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Fish stocks crash in Türkiye’s Bosporus amid competition

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Amateurs or pros, fishermen on the coast of the Bosporus appear suffering from a fall in fish stocks.

Despondent Sunday anglers watched crestfallen as a trawler winched an enormous net out of the waters of the Bosporus. “Clear off!” they shout from the shore, impatient to get their hooks back into the depths of the strait that runs through Istanbul. “I have been here since 6 a.m. but a trawler came and dropped its nets. That blocked us completely,” grumbled Mehmet Doğan, fed up at only having caught one fish all day, a 40-centimeter (16-inch) bonito.

Mehmet Doğan, an amateur fisherman, poses for a photograph on the bank of the Bosporus, in Istanbul, Türkiye, Nov. 6, 2022. (AFP Photo)

It is high season for the popular variety of tuna, with shoals teeming through the Bosporus on their way from the Black Sea to the Mediterranean. But pulled taut across the strait are fishing nets more than a kilometer (3,280 feet) long. Anglers like Doğan who cram shoulder to shoulder along the banks say the nets leave them with little chance, and the fish with even less.

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Fish stocks in the Bosporus have plummeted, according to Saadet Karakulak of Istanbul University. In the space of a few years, hauls have fallen from 500,000 to 600,000 tons a year to 328,000 tons, she said, saying it is “proof that stocks are diminishing.”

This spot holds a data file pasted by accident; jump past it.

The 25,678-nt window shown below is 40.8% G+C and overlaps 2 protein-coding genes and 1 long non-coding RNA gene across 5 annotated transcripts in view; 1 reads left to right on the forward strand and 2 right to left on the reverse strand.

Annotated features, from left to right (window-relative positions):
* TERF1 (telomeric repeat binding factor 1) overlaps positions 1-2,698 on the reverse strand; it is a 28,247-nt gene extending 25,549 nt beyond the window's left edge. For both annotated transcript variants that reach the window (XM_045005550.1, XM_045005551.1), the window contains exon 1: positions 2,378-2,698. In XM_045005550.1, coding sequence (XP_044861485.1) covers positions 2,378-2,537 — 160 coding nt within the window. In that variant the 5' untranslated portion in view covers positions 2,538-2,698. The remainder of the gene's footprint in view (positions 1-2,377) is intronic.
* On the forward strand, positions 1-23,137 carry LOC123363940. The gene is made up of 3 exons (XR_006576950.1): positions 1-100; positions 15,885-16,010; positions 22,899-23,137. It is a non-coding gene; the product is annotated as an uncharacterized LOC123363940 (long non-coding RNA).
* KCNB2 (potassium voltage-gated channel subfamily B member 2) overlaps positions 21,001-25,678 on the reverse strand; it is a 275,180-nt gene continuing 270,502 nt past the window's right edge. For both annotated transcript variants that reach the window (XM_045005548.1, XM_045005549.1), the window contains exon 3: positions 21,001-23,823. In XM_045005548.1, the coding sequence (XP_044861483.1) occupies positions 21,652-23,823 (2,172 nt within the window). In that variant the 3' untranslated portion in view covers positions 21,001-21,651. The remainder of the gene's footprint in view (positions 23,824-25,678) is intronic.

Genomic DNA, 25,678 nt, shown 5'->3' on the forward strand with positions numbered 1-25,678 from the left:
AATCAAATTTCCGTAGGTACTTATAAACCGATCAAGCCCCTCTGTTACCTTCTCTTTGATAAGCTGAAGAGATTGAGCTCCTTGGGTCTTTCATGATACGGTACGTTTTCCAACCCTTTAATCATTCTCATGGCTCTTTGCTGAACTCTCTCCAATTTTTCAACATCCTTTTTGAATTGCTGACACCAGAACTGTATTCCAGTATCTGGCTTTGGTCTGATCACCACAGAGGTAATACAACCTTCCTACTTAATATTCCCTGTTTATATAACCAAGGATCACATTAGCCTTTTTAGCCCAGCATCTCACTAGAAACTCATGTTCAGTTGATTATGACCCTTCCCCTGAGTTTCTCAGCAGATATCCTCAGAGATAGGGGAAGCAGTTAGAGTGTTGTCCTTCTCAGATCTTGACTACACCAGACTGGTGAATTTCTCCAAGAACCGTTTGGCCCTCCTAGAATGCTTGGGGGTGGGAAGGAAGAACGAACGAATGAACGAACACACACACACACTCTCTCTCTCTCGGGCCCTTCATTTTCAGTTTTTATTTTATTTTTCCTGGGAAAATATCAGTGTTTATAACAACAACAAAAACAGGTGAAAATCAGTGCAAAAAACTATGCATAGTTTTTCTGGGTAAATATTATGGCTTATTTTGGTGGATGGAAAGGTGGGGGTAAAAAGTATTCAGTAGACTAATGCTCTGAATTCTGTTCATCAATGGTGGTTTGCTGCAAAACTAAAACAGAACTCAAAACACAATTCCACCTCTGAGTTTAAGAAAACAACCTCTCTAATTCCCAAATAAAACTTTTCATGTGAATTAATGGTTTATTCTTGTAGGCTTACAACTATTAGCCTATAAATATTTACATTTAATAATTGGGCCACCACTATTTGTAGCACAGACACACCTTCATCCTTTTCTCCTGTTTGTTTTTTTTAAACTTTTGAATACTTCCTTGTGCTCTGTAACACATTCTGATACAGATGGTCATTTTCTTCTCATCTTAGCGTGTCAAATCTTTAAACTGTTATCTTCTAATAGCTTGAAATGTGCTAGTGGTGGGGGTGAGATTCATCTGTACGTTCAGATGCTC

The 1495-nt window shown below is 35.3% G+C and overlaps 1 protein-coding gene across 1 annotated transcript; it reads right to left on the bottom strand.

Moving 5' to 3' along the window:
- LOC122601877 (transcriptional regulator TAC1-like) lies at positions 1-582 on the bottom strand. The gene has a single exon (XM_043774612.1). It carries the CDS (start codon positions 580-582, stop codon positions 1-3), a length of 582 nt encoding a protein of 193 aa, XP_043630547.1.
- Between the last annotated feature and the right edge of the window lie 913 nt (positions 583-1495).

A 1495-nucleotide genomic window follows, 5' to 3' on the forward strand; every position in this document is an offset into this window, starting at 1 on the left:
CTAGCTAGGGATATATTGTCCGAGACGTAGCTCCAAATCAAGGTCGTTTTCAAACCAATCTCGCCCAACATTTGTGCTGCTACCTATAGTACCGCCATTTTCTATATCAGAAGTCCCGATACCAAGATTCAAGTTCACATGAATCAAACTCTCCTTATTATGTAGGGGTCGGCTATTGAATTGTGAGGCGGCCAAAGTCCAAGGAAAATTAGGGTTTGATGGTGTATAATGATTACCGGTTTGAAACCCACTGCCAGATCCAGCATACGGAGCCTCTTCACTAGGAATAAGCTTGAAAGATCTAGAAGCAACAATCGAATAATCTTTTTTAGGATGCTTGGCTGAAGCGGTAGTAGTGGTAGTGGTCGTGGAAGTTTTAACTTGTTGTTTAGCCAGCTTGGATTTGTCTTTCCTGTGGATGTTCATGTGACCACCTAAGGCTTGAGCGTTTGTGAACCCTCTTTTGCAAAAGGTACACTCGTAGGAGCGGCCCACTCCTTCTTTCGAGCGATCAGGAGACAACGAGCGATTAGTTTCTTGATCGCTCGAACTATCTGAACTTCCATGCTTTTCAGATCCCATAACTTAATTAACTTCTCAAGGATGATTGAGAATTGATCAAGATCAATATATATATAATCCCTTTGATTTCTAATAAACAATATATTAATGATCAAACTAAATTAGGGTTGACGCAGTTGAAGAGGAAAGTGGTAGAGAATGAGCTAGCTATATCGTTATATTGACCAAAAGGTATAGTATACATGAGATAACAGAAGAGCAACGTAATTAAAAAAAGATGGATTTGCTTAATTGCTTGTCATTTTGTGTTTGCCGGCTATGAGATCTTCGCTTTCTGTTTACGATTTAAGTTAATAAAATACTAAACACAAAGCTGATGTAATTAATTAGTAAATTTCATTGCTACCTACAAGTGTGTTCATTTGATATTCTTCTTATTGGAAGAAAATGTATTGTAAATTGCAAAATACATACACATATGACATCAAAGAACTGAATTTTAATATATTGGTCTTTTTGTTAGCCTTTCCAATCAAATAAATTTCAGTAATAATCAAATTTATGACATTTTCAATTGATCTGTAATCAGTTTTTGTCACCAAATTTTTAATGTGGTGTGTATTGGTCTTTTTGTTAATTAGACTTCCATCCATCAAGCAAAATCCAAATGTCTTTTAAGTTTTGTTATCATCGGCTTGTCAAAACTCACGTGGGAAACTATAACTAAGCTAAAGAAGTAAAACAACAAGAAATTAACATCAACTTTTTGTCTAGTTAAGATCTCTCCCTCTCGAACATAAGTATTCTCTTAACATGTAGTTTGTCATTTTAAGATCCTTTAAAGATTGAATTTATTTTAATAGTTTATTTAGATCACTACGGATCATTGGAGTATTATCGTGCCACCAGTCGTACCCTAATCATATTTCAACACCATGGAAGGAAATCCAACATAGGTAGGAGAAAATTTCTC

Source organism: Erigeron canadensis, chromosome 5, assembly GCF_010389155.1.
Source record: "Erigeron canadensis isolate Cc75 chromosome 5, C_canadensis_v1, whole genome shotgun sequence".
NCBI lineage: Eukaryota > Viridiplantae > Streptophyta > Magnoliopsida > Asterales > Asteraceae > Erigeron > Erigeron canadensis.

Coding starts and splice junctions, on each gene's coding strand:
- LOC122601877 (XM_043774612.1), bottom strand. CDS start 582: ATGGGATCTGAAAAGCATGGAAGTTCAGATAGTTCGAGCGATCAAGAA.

“Because of these boats, the fish can’t enter the Bosporus,” rued angler Murat Ayhanoğlu, standing at Kireçburnu cove on the European side. “They can’t lay their eggs here.”

Nearby on the Görenler II, a 35-meter trawler, the crew heaved in a net weighed down with fish. There’s no chance of catching anything when boats like that are here, said Ayhanoğlu, as he reeled off a list of fish getting ever rarer in the Bosporus, horse mackerel, anchovy, picarel and bluefish.

“You can’t do that. Stocks are in danger … We need sustainability,” said Bayram Öztürk, head of the marine biology department at Istanbul University, about a decision by the government to close the Bosporus traffic to allow commercial fishing boats for half a day this month. The decision was later scrapped. He said it was high time for quotas on some species, with the anchovy currently threatened.

Plastic waste, pollution and heavy maritime traffic are also blighting fish stocks in one of the world’s business shipping lanes, warned Öztürk, who is also director of the Turkish Marine Research Foundation.

From container ships to tankers to bulk carriers transporting badly needed Ukrainian cereals to world markets, more than 200 ships a day pass through the Bosporus. With the strait only 760 meters wide at its narrowest point, Öztürk said fish stocks need to be managed by the region’s nations. “Fish don’t have a passport. They spawn on the Ukrainian side (of the Black Sea), travel to the Turkish side and might end up being eaten on a Greek island,” he said.

Competition between trawlers is “ferocious,” said captain Serkan Karadeniz as his boat waited to leave the quay to fish for bonito, having chased them all the way from its home port of Samsun on Türkiye’s northern coast. The Görenler has come from all the way from Çanakkale on the Aegean Sea.

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“October to November is when the fish migrate the most, to the Marmara and Aegean,” said Erdoğan Kartal, head of Istanbul’s fishery cooperative. The 60-year-old, who has been fishing since he was a lad, said fish “are getting smaller and smaller.”

“We have started to catch fish that have never had the chance to spawn, which is dangerous.” He no longer sees the mackerel that were once so abundant. “Where are the beautiful mackerel that we used to eat every day?” Kartal lamented, saying quota and size limits should be set.

“We have to make some sacrifices,” he said. “If we let the fish pass, they will return.”

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